Bumblefoot in Companion Rodents

Pododermatitis, more commonly known as bumblefoot, is a condition that affects many companion rodents, including rats, hamsters, and guinea pigs. Pododermatitis literally means “inflammation of the foot.”  The footpad becomes inflamed, develops sores and “bumbles,”  (which often start out as small red bumps), and then can become overgrown. The condition occurs when the animal’s feet become inflicted with tiny cuts and scrapes caused by a variety of environmental conditions. Bacteria are then able to enter the footpad through these cuts and scrapes, causing inflammation and infection.  If left untreated and/or allowed to progress, it can become very painful to the animal.  Bumblefoot is not contagious to humans.

Risk factors

There are several factors that can increase the chance of a companion rodent experiencing this condition. Often these factors act in conjunction with one another to cause bumblefoot. Listed below are several common risk factors.


If a companion rodent is consistently overfed, it will become overweight. This excess weight causes abnormal amounts of pressure to be placed on the feet. This excessive pressure can lead to irritation and pain of the footpad.

Cages with wire floors

A cage with a wire floor serves as a source of injury for companion rodents. Combining wire flooring with excess pressure caused by obesity only serves to intensify the pain and irritation experienced by the pads of the feet.

Poor sanitation

When bedding is not changed frequently, the buildup of urine, feces, and excess moisture serves as a breeding ground for many bacteria. These bacteria take advantage of susceptible footpads by entering them through abrasions.                

Overgrown toenails

In some circumstances, bumblefoot can be caused by overgrown toenails.  Nails that are not trimmed regularly will cause an imbalance in an animal’s feet.  This imbalance will create specific pressure points that lead to the onset of pododermatitis.  Extremely long nails can also curl to the point where they can puncture the pads of the feet, causing pain and discomfort. 


Pododermatitis is relatively easy to detect.  Indicators of the condition include:

  • Red or swollen feet                                     
  • Lameness                                                    
  • Refusal to move around cage       
  • Lethargy
  • Extremely sensitive or sore hind feet            
  • In severe cases, ulcerations on feet


Bumblefoot is a relatively simple condition to treat if diagnosed early, so regularly check your pet’s feet for early signs. If a companion rodent does not receive treatment and its condition is allowed to worsen, there are several far more severe complications that can occur. These complications include:

  • Swollen lymph nodes
  • Arthritis
  • Inflammation of tendons
  • Amyloid (protein) buildup in the kidney, spleen, liver, hormone glands, and pancreas


Diagnosing pododermatitis is a relatively simple process. Your veterinarian will first examine your pet, listen to the heart and lungs, palpate the entire body, look at the eyes and ears, and do a thorough inspection of the feet. He may also perform lab tests to determine the specific bacteria that has populated the cuts and sores. It is important to identify the bacteria to ensure that the correct antibiotic is used for the most effective treatment.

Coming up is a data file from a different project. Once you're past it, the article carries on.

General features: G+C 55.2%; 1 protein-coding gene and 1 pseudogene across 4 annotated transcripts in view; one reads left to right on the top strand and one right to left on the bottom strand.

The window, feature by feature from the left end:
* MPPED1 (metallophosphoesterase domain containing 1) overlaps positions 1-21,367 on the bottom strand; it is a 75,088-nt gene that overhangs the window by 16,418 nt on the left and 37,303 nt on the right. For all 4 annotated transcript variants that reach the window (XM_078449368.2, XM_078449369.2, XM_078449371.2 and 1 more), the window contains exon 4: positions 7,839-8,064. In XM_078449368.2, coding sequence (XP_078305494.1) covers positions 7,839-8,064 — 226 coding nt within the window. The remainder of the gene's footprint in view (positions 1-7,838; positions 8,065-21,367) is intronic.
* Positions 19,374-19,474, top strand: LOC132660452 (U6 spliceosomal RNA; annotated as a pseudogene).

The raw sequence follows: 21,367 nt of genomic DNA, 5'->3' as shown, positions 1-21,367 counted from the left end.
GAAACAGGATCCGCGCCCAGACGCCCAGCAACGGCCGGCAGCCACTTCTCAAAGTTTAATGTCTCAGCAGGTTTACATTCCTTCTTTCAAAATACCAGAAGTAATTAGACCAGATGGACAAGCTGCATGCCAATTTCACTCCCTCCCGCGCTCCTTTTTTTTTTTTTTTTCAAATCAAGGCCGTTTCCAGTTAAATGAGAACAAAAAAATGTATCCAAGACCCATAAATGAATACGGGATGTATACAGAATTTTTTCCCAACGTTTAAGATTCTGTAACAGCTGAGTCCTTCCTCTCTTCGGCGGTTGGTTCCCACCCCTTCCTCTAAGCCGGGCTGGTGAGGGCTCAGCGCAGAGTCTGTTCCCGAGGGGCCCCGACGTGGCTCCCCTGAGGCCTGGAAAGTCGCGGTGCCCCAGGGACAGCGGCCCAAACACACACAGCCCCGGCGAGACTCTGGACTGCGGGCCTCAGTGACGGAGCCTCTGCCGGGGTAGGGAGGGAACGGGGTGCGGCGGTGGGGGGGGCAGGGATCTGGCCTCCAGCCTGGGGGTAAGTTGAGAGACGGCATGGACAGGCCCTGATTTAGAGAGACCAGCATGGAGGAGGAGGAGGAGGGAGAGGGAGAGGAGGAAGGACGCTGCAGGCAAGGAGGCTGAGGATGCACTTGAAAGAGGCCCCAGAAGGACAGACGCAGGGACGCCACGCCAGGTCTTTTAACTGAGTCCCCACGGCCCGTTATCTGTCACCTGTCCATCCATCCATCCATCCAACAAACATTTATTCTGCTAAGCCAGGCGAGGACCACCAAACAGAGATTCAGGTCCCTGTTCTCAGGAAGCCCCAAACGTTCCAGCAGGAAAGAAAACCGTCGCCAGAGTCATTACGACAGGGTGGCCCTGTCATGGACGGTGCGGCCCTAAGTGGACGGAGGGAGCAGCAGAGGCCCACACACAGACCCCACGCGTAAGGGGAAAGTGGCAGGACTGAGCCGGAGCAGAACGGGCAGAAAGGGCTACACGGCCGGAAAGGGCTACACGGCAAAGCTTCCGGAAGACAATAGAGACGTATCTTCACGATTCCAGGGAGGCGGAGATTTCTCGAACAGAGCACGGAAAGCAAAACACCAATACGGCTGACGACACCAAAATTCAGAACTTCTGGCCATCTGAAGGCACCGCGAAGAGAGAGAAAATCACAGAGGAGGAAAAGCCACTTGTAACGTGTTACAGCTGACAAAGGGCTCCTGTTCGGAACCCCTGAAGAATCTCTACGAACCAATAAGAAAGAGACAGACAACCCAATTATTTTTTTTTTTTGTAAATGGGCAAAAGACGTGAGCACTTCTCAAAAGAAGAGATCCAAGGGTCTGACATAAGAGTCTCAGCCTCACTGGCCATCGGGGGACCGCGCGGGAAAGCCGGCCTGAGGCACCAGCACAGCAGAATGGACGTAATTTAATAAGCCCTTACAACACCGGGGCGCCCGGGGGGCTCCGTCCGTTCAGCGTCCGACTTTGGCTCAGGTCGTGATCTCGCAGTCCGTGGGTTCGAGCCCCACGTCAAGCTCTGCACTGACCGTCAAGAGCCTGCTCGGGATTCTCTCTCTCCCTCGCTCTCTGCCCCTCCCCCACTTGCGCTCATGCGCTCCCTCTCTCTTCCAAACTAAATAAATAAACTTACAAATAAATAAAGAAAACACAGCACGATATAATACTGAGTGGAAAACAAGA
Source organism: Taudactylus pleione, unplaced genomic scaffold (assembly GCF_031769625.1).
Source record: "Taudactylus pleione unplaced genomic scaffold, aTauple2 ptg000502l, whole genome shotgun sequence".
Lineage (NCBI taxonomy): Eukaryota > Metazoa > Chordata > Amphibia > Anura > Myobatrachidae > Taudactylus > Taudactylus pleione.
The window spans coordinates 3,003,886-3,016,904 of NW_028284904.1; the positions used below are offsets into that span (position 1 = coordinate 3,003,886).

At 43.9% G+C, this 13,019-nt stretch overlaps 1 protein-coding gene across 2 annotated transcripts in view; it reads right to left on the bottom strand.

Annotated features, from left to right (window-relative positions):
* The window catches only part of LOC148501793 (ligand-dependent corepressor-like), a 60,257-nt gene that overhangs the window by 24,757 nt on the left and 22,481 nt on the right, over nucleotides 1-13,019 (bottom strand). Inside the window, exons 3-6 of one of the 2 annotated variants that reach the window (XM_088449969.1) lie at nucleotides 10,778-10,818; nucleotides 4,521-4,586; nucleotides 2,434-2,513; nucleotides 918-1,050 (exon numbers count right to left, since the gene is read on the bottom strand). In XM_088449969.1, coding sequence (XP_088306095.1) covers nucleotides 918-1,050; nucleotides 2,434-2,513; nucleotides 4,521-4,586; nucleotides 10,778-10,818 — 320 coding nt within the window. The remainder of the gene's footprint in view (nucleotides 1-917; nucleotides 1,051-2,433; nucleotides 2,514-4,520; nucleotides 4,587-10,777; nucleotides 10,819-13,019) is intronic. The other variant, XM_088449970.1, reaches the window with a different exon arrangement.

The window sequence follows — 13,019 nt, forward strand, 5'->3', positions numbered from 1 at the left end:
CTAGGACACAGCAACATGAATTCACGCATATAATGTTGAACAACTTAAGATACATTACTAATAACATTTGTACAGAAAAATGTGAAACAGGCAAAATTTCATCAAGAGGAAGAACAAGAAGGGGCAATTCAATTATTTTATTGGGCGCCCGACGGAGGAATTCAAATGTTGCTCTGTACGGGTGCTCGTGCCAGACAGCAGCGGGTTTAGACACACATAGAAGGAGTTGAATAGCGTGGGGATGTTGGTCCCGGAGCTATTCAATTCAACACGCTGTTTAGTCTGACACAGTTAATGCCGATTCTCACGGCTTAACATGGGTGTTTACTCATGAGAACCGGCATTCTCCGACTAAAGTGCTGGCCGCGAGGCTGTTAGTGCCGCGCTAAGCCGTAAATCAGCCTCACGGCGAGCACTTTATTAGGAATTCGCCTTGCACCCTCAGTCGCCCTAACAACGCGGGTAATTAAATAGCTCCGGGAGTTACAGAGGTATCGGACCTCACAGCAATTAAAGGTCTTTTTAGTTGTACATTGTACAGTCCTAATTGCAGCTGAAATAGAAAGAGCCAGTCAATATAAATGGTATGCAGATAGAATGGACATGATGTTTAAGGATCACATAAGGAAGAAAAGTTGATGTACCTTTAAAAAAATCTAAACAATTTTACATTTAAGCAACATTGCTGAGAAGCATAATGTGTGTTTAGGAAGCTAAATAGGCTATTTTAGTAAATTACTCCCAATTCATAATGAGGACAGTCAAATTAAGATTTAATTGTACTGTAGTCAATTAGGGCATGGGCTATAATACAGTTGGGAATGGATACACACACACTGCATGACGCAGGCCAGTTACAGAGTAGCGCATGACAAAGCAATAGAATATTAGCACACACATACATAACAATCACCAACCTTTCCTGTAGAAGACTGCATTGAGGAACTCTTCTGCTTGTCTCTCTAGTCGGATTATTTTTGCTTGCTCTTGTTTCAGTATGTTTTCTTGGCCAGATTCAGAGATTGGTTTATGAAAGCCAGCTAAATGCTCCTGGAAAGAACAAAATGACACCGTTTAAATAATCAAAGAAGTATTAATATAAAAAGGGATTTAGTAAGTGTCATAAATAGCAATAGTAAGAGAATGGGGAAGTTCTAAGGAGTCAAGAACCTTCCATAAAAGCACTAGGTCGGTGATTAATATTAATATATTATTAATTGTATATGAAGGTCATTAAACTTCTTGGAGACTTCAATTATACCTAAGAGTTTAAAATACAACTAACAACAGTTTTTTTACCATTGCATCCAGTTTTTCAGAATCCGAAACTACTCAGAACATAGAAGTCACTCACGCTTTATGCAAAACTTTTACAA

Once a veterinarian has diagnosed your pet with pododermatitis, he will begin a treatment that involves antibiotics (oral, injectable, or topical) and cleaning of the footpad. The veterinarian will begin by trimming the toenails and clipping the hair around the affected areas. He will clean the wounds and then soak the animal’s feet in an antibiotic solution. Usually he will also apply an antibiotic ointment to the affected area(s). Your veterinarian may perscribe an antibiotic and pain medication for you to administer at home. Each individual case is unique and the proper treatment may vary accordingly. If the animal’s condition does not improve with treatment, the affected area may have to be amputated by a veterinarian.


There are several steps you can take to prevent bumblefoot from occurring in your companion rodent. Most of them involve reversing the risk factors outlined above. These preventive measures will not only prevent bumblefoot, but will also help your pet become healthier and happier.

Provide proper housing

By housing your companion rodent in a cage with a smooth floor, you can avoid the excess pressure and discomfort placed on the footpads caused by cages with wire floors. Providing a soft bedding material, such as shredded paper or high-quality, soft grass, will also make your pet’s cage more comfortable. When selecting bedding choose one that is absorbent, nontoxic, and dust-free. Avoid cedar chips and fresh pine materials because of their potential toxicity to some species. Frequently removing the urine and feces from the cage will help prevent the growth of bacteria.

Prevent obesity

Keeping your companion rodent at a healthy weight is very important and can be accomplished by providing it with the proper amount of a complete and balanced diet. Each species has different requirements in both nutrients and amounts, so they will each have diets specific to their needs. If you have questions about which diet to use or the proper amount to feed contact your veterinarian.

Trim toenails frequently

By trimming your pet’s toenails frequently, you can avoid imbalances or wounds caused by overgrown toenails, which can lead to pododermatitis. Your veterinarian can trim your pet’s toenails or can instruct you on how to properly trim them at home.

Lisa Karr-Lilienthal, Ph.D. – University of Nebraska-Lincoln